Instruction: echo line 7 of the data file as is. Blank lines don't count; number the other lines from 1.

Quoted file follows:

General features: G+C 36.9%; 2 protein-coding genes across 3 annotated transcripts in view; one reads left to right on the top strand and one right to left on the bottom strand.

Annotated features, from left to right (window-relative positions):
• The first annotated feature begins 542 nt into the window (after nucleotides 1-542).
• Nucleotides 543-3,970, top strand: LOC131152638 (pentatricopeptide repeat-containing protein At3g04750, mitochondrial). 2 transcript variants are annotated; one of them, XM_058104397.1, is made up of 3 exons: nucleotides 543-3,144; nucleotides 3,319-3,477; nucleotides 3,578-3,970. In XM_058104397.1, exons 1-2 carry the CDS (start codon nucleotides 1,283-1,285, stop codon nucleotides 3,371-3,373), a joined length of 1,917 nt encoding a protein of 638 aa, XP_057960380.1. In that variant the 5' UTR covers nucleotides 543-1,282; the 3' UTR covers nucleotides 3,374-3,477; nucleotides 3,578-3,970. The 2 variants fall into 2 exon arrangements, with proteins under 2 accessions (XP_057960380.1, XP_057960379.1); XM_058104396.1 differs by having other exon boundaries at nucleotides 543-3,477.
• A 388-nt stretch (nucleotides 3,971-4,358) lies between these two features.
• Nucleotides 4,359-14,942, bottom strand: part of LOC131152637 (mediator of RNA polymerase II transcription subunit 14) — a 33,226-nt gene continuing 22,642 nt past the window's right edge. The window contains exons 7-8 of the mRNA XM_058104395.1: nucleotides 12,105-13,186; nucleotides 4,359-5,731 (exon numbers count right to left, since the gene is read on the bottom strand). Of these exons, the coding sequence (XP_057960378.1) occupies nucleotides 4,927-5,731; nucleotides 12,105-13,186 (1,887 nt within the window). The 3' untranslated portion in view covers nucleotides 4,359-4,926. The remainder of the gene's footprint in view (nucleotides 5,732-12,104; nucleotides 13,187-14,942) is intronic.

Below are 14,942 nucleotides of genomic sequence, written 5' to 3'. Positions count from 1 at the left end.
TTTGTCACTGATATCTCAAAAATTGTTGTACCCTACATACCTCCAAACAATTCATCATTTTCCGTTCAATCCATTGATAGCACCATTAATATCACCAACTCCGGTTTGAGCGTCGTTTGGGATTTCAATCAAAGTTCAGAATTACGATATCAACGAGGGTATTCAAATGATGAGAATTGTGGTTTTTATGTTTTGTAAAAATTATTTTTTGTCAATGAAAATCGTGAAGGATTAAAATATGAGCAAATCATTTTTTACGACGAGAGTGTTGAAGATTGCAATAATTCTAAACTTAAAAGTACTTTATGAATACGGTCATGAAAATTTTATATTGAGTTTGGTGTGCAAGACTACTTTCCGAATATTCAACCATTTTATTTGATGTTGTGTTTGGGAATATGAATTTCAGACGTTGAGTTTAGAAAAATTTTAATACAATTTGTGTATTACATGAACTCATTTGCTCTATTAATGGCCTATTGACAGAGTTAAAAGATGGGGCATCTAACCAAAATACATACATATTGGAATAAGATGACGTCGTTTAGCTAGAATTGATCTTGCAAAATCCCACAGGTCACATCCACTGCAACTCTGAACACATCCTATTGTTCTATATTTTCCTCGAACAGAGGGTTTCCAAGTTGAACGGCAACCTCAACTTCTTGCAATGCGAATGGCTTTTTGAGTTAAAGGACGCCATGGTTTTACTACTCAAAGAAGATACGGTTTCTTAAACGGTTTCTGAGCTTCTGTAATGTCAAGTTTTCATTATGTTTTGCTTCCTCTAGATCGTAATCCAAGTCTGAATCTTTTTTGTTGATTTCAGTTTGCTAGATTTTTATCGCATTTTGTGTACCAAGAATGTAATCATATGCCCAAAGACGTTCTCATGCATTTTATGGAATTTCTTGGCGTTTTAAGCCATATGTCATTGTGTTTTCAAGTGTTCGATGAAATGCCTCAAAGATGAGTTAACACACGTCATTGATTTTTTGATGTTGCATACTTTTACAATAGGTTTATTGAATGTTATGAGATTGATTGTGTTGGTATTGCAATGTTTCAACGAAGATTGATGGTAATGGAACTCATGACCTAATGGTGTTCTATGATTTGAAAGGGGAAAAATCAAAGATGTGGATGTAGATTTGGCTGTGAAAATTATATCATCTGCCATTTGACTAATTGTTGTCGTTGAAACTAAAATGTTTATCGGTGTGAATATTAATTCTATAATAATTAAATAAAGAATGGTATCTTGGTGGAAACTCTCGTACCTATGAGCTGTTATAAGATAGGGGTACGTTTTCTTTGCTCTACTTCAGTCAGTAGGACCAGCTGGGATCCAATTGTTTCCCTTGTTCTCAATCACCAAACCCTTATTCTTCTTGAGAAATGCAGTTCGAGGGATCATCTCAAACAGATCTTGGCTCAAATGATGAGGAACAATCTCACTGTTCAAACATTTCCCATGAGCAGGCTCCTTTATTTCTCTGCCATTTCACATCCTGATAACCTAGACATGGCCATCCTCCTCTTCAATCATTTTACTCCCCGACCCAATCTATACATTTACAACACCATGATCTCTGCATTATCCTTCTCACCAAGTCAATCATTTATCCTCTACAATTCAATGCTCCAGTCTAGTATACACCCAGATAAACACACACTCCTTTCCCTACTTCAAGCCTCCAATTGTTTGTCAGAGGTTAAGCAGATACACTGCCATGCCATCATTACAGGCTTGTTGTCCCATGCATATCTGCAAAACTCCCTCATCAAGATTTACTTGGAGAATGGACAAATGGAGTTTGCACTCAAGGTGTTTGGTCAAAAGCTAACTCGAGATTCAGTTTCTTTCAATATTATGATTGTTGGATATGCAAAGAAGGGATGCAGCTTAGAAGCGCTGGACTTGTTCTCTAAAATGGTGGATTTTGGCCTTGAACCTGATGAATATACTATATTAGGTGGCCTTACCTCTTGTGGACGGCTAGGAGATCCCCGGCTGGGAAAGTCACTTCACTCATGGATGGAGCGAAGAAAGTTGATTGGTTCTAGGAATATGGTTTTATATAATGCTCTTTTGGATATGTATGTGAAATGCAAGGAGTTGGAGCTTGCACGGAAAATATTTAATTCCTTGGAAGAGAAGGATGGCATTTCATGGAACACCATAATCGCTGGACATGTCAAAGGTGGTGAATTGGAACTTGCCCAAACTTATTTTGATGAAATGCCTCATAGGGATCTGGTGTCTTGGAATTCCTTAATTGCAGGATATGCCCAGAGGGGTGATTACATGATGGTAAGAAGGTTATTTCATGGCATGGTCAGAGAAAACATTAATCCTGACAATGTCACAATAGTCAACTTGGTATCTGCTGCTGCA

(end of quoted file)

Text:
Below are 14,942 nucleotides of genomic sequence, written 5' to 3'. Positions count from 1 at the left end.